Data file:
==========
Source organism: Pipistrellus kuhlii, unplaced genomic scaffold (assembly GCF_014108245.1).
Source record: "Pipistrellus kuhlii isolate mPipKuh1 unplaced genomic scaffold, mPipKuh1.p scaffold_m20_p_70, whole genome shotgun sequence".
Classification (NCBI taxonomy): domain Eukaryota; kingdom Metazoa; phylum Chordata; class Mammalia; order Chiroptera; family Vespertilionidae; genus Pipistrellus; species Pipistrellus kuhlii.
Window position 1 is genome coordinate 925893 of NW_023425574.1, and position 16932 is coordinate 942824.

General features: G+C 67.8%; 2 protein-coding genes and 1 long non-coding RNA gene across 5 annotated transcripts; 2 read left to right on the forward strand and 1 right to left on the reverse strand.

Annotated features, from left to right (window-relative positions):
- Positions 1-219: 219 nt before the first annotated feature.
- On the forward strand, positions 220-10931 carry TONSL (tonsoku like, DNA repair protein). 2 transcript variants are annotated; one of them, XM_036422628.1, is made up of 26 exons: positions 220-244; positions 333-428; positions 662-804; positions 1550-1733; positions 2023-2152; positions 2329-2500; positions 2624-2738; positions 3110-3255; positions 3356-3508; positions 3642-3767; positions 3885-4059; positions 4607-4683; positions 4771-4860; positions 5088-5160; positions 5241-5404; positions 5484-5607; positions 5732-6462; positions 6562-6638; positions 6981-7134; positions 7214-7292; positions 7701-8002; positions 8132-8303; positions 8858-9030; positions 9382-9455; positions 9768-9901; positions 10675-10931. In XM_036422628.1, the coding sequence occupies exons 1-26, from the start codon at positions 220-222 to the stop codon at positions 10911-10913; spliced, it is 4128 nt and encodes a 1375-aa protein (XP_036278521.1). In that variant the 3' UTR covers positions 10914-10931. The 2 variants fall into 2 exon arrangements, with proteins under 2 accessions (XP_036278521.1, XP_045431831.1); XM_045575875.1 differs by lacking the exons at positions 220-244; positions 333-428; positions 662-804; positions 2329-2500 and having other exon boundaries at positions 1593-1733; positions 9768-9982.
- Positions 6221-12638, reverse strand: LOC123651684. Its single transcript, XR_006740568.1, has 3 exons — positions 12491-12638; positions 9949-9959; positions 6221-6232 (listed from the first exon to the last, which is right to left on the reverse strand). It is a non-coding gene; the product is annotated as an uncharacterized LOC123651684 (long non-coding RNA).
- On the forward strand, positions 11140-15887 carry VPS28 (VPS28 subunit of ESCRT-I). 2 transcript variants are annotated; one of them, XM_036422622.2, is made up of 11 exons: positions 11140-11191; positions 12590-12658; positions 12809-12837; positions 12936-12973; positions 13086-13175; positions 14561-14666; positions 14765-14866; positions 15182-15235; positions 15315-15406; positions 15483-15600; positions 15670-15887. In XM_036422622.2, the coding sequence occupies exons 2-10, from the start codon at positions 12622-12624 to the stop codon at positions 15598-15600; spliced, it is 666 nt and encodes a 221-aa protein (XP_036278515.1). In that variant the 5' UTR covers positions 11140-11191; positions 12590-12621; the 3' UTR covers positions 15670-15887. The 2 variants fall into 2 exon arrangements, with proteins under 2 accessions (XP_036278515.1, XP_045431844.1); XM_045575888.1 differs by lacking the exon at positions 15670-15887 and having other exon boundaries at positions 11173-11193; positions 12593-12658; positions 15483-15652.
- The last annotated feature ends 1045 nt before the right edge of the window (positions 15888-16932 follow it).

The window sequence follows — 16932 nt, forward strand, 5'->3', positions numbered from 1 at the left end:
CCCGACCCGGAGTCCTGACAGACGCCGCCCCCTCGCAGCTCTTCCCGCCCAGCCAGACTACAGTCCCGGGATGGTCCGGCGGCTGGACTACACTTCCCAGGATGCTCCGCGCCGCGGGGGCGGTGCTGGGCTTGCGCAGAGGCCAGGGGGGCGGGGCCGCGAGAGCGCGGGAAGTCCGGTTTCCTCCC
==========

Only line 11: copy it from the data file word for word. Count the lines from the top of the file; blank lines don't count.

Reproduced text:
- The last annotated feature ends 1045 nt before the right edge of the window (positions 15888-16932 follow it).